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I would be glad to share how I make it. I am not very tech savy so please be patient with me. I have lived on this homestead and planted hundreds of trees, shrubs and vines always with edible and medicinal uses in mind over the last 40 years . So the first step is to spend 40 years planting a forest... OR.... get Quality dried fruits and nuts (many bought fruits have sulfer and other additives so get organic ones )Nuts really should be fresh cracked from the shell as the oils go rancid quickly on the shelf .I refrigerate nuts, seeds and oils till I use them. I buy Kamut, Oats, rye, millet and spelt in bulk from my local health food store . I buy in 25# bags and keep the grain in the freezer to keep bugs mice out and keep it fresh . I grind a gallon of flour at a time with an electric kitchen mill and use it for baking . I usually bake in the winter when I can use the woodstove and freeze the breads or double bake it into crackers or travel foods . I use the recipe from Moosewoods Cookbook for Carrot cake or bananna bead (any banana or applesauce recipecake will do). I use unsalted Irish butter or local butter (to avoid the GMOs ) my own eggs from my chickens fed non- soy organic grains with flax, the above flours, Rumford baking powder (no Aluminum) , and REal Salt . I usually put 2 cups of the Blackwalnuts that I grow and pick out into the bread and 2 cups of fresh or frozen persimmon pulp instead of the carrot or banana.I use 1/2 brown cane sugar and 1/2 honey . I useally coat the bottom of a flat sheet cake pan with butter and seseme seed and bake till done... then wait till the cake is cold to thinly slice and rebake . I take this to town or when I travel or hike to eat ..... saves a lot of money and keeps you healthy. The walnuts are a great source of omega 3 fats as well as protein. The persimmons are high in sugars and Vit c .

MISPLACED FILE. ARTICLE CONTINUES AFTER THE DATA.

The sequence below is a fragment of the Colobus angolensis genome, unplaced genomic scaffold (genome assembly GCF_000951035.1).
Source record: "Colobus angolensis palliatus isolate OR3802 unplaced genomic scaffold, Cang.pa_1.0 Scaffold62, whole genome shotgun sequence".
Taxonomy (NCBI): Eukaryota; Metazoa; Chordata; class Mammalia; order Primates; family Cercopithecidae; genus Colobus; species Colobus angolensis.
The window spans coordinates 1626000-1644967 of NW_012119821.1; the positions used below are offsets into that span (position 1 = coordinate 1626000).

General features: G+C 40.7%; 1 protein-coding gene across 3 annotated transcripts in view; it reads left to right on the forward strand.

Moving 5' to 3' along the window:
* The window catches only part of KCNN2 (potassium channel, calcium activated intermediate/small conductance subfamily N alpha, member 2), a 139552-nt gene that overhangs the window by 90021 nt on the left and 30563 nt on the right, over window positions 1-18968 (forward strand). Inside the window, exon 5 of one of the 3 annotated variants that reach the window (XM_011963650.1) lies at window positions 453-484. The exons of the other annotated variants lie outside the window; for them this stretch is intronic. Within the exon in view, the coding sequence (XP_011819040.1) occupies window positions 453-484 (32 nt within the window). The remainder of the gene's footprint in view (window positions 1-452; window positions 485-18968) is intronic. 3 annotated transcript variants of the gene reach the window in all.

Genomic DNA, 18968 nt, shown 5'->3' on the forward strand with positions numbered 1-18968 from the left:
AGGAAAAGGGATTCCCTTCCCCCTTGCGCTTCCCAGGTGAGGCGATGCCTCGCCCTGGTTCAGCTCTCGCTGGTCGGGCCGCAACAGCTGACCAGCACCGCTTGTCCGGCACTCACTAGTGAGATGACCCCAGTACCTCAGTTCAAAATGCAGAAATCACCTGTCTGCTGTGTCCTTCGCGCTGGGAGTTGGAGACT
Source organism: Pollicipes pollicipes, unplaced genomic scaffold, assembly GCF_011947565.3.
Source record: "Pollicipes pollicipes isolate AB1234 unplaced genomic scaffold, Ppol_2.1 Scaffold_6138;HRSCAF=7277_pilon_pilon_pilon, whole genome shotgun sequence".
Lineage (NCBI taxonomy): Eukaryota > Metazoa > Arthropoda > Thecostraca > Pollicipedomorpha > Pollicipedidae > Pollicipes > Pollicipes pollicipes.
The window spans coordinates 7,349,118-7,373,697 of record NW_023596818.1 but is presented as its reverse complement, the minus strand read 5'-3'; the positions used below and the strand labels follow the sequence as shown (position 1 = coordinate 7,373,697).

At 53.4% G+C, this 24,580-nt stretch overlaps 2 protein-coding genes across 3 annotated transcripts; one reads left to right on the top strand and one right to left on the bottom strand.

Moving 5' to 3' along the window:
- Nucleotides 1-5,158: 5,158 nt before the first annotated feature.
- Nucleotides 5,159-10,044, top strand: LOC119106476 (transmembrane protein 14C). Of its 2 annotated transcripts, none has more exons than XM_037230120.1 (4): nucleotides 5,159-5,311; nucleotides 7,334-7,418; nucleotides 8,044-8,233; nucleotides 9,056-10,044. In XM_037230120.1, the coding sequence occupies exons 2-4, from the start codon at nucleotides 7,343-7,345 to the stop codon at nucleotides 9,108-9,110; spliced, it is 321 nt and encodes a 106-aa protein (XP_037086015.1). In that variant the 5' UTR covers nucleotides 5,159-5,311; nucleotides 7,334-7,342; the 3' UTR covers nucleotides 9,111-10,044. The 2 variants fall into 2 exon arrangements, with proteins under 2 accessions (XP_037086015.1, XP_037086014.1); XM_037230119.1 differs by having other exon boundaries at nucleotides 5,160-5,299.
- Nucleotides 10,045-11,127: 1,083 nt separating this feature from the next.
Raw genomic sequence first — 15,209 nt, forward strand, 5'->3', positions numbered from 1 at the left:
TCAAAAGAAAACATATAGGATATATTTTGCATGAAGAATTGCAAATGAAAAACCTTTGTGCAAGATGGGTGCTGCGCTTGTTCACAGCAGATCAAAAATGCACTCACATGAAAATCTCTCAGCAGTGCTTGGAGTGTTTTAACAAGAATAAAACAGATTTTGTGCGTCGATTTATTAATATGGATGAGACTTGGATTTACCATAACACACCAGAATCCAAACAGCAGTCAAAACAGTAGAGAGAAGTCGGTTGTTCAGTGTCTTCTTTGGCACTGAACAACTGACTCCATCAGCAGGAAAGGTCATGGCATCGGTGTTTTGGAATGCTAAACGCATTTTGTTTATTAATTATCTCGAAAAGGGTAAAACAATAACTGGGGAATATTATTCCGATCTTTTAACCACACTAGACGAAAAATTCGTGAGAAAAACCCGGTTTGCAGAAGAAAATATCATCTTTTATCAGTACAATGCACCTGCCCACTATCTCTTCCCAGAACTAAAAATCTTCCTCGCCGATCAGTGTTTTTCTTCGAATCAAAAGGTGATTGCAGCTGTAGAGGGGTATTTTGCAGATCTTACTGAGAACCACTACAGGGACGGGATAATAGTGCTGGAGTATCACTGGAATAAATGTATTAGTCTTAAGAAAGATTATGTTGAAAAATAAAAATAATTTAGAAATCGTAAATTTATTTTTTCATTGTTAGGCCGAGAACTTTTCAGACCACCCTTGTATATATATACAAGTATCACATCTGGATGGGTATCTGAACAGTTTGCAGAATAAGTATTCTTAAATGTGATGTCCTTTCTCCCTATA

I would like to figure out an inexpensive solar or other system to provide power for my freezers and well pumps. I do wonder how sustainable these high tech things will ultimately be . I have always been a rather low tech sort.I live in southern Delaware... btw Sharon
 
Thekla McDaniels
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Location: Grand Valley of Colorado's Western Slope
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I love it, Sharon!

How to make a good walnut cake:

1 plant a walnut tree

2 while the tree is growing towards fruiting age, plant fruit trees that will survive in your region, establish a flock of laying hens or ducks or other birds whose eggs you will enjoy. Establish a bee hive and learn to harvest honey way and propolis. Grow some wheat, oats and other grains that can be ground into flour. Establish a dairy herd, or find one nearby for a source of fresh organic pasture based cream, butter, milk and cheese.

This is how permie food all starts isn't it?

Only then do you get to the recipe!